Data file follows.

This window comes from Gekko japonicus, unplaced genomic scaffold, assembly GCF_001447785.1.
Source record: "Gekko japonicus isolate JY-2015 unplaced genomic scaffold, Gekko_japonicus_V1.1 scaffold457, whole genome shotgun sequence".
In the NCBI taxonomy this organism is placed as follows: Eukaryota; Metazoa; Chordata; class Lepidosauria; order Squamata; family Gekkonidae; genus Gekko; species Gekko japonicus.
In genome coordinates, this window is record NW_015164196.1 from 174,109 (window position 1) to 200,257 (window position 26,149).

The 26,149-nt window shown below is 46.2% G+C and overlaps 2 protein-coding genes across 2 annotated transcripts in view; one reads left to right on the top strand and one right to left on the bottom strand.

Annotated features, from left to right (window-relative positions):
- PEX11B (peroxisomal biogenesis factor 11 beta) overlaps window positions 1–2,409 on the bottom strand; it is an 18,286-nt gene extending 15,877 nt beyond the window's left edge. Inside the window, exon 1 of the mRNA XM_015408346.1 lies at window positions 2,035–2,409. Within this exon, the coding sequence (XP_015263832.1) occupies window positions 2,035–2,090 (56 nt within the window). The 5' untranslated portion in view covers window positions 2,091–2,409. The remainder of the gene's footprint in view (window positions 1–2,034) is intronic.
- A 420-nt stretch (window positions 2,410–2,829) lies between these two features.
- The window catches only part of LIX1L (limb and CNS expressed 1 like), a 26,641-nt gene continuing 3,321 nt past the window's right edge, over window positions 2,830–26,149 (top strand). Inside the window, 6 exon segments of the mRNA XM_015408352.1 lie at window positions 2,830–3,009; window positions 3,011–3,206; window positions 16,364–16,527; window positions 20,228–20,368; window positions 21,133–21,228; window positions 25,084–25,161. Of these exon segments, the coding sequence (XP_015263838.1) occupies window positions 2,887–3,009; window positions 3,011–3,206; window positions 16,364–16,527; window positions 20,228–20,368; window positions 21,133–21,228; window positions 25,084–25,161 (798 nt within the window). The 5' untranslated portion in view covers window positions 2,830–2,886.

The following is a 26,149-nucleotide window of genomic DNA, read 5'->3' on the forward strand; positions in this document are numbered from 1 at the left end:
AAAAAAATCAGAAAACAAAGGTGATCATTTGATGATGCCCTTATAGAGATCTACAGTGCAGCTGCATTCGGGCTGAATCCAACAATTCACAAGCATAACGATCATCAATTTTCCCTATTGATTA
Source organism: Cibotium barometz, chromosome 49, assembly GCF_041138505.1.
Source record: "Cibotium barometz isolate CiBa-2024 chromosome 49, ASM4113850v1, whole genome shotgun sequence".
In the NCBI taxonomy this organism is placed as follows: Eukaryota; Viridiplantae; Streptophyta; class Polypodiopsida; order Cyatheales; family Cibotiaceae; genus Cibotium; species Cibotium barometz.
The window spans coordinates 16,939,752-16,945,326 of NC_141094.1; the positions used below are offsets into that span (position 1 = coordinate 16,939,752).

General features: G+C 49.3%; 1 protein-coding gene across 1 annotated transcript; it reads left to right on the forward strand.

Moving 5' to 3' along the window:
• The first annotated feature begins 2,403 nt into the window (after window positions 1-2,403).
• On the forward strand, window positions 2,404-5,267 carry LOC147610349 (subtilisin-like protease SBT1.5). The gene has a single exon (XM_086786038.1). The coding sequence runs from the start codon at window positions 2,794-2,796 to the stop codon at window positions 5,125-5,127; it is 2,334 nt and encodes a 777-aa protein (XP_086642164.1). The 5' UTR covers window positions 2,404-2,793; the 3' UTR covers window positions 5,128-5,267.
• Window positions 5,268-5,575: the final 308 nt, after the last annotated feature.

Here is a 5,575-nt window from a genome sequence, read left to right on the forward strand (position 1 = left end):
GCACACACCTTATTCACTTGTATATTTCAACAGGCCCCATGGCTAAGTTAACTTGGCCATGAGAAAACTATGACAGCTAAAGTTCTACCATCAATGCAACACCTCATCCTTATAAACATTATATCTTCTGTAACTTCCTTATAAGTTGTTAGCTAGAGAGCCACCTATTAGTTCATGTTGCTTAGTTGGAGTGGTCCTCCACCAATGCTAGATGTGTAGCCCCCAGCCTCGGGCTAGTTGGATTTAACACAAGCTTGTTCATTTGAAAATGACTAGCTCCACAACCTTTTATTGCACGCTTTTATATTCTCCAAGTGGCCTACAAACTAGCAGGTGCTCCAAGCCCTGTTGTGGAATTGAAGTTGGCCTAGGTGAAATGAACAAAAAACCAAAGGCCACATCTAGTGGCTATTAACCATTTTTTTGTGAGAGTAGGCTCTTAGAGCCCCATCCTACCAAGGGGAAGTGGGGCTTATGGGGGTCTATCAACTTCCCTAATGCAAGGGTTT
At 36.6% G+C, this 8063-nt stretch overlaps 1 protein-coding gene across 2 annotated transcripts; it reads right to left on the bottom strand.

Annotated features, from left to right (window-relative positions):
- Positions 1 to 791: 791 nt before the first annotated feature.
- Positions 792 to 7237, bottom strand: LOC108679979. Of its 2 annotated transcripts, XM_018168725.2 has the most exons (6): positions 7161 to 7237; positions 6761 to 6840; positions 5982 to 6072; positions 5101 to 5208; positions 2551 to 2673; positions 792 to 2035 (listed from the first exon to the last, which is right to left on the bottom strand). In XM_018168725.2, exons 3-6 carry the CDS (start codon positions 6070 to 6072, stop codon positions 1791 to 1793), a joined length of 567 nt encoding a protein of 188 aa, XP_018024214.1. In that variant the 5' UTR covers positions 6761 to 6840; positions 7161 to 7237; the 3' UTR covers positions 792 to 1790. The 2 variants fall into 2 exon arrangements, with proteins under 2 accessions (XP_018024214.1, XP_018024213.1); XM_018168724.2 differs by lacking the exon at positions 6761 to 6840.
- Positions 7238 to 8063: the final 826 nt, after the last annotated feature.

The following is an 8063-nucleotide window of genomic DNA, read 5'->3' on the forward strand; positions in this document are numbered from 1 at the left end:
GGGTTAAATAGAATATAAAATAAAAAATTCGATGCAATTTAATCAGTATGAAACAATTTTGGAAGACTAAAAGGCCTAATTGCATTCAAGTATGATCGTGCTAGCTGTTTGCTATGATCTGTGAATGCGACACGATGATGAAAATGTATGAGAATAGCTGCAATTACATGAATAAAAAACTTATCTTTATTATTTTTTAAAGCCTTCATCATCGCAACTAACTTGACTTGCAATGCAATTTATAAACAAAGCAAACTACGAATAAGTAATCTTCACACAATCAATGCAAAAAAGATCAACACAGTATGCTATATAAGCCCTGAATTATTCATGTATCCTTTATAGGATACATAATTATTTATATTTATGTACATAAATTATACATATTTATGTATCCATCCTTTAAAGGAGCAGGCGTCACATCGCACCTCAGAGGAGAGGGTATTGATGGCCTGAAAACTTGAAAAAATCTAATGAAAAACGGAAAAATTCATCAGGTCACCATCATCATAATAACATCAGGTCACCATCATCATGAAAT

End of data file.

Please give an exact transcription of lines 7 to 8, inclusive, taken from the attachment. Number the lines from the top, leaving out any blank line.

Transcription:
- PEX11B (peroxisomal biogenesis factor 11 beta) overlaps window positions 1–2,409 on the bottom strand; it is an 18,286-nt gene extending 15,877 nt beyond the window's left edge. Inside the window, exon 1 of the mRNA XM_015408346.1 lies at window positions 2,035–2,409. Within this exon, the coding sequence (XP_015263832.1) occupies window positions 2,035–2,090 (56 nt within the window). The 5' untranslated portion in view covers window positions 2,091–2,409. The remainder of the gene's footprint in view (window positions 1–2,034) is intronic.
- A 420-nt stretch (window positions 2,410–2,829) lies between these two features.